For those of you who believe in bygone notions like free speech rights and the ability to criticize politicians when they do things like nationalize 1/5 of the U.S. economy, you better taken advantage of that while you can. Senator Majority Leader Harry Reid (D-NV) has filed for cloture on the DISCLOSE Act, S. 3628, which is intended to overturn the Supreme Court’s decision in Citizens United and impose burdensome new disclosure requirements. The cloture vote will probably occur next Tuesday in a move that avoids committee hearings. If Reid can get 60 votes, then the Schumer/Van Hollen Sedition Act of 2010 will proceed to a vote. At that point, he will only need 51 senators who believe Congress has the ability to circumvent and restrict the First Amendment.
Senator Schumer also introduced a new version of S. 3628 yesterday which differs slightly from the version passed in the House, H.R. 5175. For example, it drops the ban on political speech introduced by Dennis Kucinich (D-OH) by holders of oil drilling leases on the Outer Continental Shelf, which is a slight improvement over the House version. But the differential treatment between corporations and unions is still present in the new, refined, and “improved” bill, as are all of the other worst provisions of the original version.
The Center for Competitive Politics estimates that the ban on government contractors engaging in political speech will apply to over half of the fifty largest companies in the United States. The “NRA exemption” from the burdensome disclosure requirements remains in the bill as does the prohibition on speech of American companies with direct or indirect connections with foreign corporations (although unions and NGOs with foreign members are not affected). So companies owned 80% by Americans that are headquartered in the United States and whose employees are overwhelmingly American will not be able to engage in any political speech.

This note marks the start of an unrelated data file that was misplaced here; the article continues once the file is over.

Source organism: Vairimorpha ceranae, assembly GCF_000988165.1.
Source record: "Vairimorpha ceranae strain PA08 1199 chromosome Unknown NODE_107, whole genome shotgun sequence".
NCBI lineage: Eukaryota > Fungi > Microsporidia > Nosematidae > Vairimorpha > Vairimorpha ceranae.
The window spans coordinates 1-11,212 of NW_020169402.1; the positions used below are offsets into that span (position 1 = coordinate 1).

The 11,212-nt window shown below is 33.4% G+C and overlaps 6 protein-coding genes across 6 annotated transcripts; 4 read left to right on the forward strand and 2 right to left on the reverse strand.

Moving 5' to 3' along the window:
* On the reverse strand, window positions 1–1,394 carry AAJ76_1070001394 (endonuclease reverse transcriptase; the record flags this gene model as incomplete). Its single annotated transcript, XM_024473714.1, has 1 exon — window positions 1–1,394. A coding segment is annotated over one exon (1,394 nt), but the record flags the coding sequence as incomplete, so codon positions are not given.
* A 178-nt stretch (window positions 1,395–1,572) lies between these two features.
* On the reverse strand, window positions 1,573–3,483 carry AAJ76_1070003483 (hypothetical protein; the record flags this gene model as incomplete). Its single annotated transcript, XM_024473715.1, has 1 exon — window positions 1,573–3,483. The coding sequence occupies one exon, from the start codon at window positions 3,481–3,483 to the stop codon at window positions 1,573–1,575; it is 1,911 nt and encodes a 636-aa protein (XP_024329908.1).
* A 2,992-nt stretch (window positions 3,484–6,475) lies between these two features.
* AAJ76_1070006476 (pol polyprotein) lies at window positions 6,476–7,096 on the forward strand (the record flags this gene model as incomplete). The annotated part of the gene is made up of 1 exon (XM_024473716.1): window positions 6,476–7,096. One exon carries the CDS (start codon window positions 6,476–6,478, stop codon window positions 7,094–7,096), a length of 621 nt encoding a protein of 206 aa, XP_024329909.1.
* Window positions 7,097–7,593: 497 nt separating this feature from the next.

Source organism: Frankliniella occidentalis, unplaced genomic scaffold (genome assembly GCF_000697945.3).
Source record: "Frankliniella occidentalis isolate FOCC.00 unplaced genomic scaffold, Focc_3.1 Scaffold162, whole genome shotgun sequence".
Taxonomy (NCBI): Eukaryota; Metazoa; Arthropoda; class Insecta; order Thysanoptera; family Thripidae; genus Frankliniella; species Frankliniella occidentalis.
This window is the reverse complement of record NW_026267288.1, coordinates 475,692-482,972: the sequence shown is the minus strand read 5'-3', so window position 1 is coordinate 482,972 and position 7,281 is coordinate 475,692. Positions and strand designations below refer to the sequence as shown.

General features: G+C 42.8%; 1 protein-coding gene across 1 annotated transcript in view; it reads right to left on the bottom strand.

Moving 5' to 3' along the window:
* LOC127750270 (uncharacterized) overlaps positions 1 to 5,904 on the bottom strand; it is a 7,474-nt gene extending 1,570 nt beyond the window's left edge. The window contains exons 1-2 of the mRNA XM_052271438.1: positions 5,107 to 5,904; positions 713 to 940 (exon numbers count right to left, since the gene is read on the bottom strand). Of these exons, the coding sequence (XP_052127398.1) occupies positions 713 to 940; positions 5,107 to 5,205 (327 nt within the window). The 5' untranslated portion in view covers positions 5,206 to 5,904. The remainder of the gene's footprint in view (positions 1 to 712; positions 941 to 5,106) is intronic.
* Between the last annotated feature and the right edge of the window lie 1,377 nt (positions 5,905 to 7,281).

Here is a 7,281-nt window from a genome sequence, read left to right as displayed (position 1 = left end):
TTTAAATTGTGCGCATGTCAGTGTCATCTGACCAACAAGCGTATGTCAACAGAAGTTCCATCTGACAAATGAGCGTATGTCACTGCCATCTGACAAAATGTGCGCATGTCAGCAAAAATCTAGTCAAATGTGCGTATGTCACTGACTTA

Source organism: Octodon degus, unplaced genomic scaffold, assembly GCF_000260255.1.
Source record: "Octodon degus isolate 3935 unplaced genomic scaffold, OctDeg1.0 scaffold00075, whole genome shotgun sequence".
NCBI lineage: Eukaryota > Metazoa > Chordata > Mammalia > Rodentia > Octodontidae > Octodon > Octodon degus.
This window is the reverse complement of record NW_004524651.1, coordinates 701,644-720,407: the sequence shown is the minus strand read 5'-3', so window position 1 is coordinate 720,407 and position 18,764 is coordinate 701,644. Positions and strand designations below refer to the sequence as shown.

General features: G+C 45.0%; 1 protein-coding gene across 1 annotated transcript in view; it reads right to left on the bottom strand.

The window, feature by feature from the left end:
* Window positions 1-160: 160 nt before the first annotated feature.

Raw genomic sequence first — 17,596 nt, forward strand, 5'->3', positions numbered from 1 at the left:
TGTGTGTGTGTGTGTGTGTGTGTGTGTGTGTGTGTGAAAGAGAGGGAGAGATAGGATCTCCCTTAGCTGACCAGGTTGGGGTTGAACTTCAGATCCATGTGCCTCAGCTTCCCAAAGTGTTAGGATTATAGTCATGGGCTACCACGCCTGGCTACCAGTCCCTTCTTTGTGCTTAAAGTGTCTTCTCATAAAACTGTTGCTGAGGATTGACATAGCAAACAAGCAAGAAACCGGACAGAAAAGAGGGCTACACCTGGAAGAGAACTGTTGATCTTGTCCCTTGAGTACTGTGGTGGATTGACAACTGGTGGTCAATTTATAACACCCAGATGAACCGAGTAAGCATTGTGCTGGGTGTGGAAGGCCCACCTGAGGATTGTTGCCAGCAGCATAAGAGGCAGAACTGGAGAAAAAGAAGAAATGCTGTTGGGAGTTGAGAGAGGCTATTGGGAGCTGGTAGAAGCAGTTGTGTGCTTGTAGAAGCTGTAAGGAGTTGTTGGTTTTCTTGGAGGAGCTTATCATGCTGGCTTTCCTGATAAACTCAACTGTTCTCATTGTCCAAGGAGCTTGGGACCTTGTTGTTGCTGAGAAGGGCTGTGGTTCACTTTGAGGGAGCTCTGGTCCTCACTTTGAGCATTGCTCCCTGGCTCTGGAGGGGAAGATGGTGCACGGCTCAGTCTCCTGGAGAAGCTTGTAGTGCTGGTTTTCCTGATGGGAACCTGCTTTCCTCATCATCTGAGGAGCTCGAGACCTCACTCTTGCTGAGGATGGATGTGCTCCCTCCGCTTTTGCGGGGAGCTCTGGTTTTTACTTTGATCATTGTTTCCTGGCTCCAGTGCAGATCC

If this bill passes, it will become effective within thirty days, which will cause such confusion and chaos only two months before the fall congressional elections that many corporations, both profit and nonprofit, and incorporated associations, will no doubt stay out of the election and stay out of grassroots activity on other bills and issues being considered by Congress before November. But then, there is little doubt that deterring such activity that could lead to criticism of the positions and votes taken by incumbent senators and representatives is an intentional objective.
The Framers of our Bill of Rights are probably rolling over in their graves as they contemplate what may be about to happen in the United States Senate. If Daniel Webster asked “How stands the Union?’ as he did in the famous story by Stephen Vincent Benet in The Devil and Daniel Webster, it would be hard to give him the answer he would want. When members of the United States Congress believe they have the power to violate the First Amendment with impunity and censor the political speech of those who they believe should not be able to speak, then the Union no longer stands “rock-bottomed and copper sheathed, one and indivisible.”